“I don’t think I would have done it any other way. I think in this sport especially, as an individual, you have to make your own calls and prioritize yourself. Especially with my (injury) history, I just had to put myself first.”

Following her defeat, Raducanu will head to America for the hardcourt swing. Her next tournament is expected to be the Citi Open in Washington.

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Jasmine Paolini Looks Great, But Krejcikova Is Next At Wimbledon

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Jasmine Paolini’s path to a Grand Slam title might have fallen apart in Wimbledon’s semifinals.

Barbara Krejcikova is just the kind of player Paolini might not want to face.

Otherwise, grass is good for Paolini. She just eats up all of those low ball-sliding grass shots that her opponents have been providing. Those shots are perfect for the 5-3 Italian. She doesn’t have to get down very low since she is naturally there already, and she has great quickness. So,  Wimbledon’s grass was made for someone like Paolini.

CAN PAOLINI HANDLE KREJCIKOVA’S BAG OF TRICKS

Krejcikova has a bag full of tricks to throw at Paolini. Balls come off her racket twisting and turning just enough to throw Paolini’s reach-back cocked forehands off their mark. And Krejcikova has the experience needed to bring home an overall 12th Grand Slam title.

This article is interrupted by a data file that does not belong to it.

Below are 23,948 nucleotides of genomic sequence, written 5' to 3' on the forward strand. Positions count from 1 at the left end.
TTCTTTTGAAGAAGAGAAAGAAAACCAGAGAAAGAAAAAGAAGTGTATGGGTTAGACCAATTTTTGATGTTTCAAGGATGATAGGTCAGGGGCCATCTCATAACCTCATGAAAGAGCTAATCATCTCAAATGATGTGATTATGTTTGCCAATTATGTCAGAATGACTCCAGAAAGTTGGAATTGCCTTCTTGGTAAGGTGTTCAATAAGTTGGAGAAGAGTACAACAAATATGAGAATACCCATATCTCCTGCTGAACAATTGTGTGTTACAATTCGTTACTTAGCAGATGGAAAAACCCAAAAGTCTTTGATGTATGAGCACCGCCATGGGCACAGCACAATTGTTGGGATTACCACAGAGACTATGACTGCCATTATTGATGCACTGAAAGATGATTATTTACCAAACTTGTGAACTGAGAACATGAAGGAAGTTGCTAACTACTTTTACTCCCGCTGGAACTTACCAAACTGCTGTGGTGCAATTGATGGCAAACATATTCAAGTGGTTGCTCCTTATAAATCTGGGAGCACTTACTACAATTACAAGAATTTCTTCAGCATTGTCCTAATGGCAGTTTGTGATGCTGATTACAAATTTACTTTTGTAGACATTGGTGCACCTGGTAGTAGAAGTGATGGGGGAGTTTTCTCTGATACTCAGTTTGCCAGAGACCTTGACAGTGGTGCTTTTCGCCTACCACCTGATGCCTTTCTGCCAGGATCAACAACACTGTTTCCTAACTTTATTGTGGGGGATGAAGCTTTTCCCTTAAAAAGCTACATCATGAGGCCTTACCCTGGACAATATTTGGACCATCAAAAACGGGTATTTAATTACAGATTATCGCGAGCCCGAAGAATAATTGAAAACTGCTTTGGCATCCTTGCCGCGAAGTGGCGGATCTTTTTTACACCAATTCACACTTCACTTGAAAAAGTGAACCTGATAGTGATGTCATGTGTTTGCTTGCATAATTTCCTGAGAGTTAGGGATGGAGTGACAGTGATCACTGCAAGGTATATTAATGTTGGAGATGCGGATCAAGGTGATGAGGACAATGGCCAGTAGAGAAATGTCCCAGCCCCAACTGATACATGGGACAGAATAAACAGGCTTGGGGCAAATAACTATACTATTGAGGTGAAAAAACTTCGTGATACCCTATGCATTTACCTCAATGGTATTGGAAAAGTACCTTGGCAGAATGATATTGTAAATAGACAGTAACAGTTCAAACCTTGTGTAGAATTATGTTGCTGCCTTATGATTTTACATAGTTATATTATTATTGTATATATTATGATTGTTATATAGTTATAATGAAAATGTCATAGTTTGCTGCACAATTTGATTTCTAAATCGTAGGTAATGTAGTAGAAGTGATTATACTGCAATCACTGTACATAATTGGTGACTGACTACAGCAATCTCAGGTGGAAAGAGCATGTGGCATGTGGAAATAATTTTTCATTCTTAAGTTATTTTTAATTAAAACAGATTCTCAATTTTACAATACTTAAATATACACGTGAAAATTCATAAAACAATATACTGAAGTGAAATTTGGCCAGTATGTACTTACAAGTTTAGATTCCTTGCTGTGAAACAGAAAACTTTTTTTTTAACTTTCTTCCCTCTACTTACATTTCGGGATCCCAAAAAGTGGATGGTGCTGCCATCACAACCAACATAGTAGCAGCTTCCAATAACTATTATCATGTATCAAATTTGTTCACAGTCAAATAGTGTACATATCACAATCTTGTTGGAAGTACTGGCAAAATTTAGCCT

But you have to admit that the stubby Paolini is quite a player. She’s like a bouncing ball running loose on the court.

Paolini definitely was a superb player against new star Emma Navarro, who could do little right against the little Italian. Paolini just did everything to Navarro’s game that Navarro had been using to dominate the Italian.

THE SLY GAME OF KREJCIKOVA

Navarro couldn’t take charge of the points against Paolini in the quarterfinals, just the opposite of Navarro’s play against powerful Coco Gauff in the round of 16.

But Krejcikova is so sly with her game that she can take the rhythm right out of Paolini’s game.

After all, Krejcikova won the 2021 French Open singles title. She also has been a part of doubles champions at all four Grand Slams, and has won a total of seven Grand Slam doubles titles and three Grand Slam mixed doubles titles.

That’s 11 Grand Slam titles. What’s another title to the 28-year-old Czech?

VEKIC HAD HER CHANCES

Donna Vekic had her chances to end Paolini’s march to Saturday’s final, but the 28-year-old Croatian seemed to go for broke every time down the stretch when she had an add or deuce point. That’s probably why the 28-year-old Vekic has never been ranked higher than 19th in the world.